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Control of Plant Bugs and Other Insects on Kentucky Bluegrass Grown for Seed1

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Insecticide tests were conducted in bluegrass fields to study the control of plant bugs and other insect pests; also the effect of these insects on yields of foliage and seed. Most insecticides gave excellent control of plant bugs but Leptopterna dolabratus (L.) was more difficult to kill than Amblytylus nasutus (Kirschbaum). Dieldrin was more effective as an emulsion than as the granular formulation. Control broke down when the bugs became adults. However, adult movement was for a comparatively short distance and damage to seed was not demonstrated by this stage of the insects. In dieldrin-treated plots, leafhoppers were suppressed at first but built up later to populations exceeding those of the untreated plots. Some insecticides probably had a carry-over effect against plant bugs from one year to the next. There was a residual effect against the armyworm (Pseudaletia unipuncta (Haworth)) and grasshoppers (Melanoplus spp.) hatching after the earlier spring insecticide applications. Increases in yield of viable seed in some insecticide-treated plots were significant, but a relationship to insect control was not established.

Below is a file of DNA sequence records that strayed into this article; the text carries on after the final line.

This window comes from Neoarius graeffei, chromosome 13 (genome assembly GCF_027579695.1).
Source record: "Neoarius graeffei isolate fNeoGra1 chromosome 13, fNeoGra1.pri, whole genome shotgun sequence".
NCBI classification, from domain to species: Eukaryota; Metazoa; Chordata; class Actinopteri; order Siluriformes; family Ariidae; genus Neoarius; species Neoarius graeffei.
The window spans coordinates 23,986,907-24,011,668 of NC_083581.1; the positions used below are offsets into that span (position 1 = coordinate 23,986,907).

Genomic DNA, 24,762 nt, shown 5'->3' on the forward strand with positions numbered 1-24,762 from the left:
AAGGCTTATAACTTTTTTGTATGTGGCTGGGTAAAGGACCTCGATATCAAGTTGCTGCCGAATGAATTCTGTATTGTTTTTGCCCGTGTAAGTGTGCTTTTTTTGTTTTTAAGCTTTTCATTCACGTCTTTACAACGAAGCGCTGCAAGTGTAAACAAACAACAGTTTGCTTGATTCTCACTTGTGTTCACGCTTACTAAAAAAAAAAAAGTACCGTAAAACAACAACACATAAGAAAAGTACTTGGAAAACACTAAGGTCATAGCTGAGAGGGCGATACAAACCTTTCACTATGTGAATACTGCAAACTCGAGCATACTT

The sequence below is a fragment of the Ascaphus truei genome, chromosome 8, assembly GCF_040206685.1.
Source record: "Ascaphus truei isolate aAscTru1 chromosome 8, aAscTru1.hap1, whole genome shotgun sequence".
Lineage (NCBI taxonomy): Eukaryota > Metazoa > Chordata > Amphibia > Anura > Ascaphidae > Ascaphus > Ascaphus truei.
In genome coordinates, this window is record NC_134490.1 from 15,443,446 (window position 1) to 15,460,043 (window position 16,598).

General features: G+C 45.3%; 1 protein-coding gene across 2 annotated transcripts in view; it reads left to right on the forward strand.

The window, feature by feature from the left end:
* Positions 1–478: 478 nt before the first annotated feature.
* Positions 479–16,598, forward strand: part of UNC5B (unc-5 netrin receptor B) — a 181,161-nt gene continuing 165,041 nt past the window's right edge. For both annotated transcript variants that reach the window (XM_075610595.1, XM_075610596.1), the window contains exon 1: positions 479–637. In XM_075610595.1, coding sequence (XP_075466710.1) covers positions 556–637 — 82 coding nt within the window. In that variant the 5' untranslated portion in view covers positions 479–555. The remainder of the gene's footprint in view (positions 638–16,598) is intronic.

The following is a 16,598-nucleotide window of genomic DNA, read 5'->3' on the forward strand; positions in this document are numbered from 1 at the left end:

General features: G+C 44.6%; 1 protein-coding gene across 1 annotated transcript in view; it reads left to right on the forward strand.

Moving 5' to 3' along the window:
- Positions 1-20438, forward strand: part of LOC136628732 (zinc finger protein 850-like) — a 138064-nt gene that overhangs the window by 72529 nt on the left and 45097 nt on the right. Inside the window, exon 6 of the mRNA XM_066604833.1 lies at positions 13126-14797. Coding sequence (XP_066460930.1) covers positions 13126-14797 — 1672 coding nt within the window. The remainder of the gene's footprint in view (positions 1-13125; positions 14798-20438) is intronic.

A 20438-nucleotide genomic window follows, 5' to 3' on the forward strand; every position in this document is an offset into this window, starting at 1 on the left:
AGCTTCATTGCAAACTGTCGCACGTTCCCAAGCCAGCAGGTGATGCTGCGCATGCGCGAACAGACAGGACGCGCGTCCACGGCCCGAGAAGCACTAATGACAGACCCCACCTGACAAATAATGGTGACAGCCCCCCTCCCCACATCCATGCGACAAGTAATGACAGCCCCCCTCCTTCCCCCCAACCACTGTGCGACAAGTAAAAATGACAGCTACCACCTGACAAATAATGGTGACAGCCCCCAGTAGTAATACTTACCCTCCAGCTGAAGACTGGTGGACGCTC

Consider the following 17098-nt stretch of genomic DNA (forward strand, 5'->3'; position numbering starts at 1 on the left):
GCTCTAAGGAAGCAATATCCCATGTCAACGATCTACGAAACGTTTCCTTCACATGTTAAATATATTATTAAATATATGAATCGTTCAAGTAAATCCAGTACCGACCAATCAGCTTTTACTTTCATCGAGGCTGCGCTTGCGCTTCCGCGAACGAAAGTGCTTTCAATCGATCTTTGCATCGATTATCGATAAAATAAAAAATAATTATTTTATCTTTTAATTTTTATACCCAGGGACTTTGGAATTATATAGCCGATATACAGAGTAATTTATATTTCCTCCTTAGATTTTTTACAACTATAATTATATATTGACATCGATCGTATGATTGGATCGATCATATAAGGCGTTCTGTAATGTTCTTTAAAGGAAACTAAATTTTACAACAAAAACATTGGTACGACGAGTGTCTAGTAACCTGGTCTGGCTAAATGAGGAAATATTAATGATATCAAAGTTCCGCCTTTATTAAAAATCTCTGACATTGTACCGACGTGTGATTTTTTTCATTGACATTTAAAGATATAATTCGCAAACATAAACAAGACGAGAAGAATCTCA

Document Type: Research Article

Publication date: December 1, 1962

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  • Journal of Economic Entomology is published bimonthly in February, April, June, August, October, and December. The journal publishes articles on the economic significance of insects and is divided into the following sections: apiculture & social insects; arthropods in relation to plant disease; forum; insecticide resistance and resistance management; ecotoxicology; biological and microbial control; ecology and behavior; sampling and biostatistics; household and structural insects; medical entomology; molecular entomology; veterinary entomology; forest entomology; horticultural entomology; field and forage crops, and small grains; stored-product; commodity treatment and quarantine entomology; and plant resistance. In addition to research papers, Journal of Economic Entomology publishes Letters to the Editor, interpretive articles in a Forum section, Short Communications, Rapid Communications, and Book Reviews.
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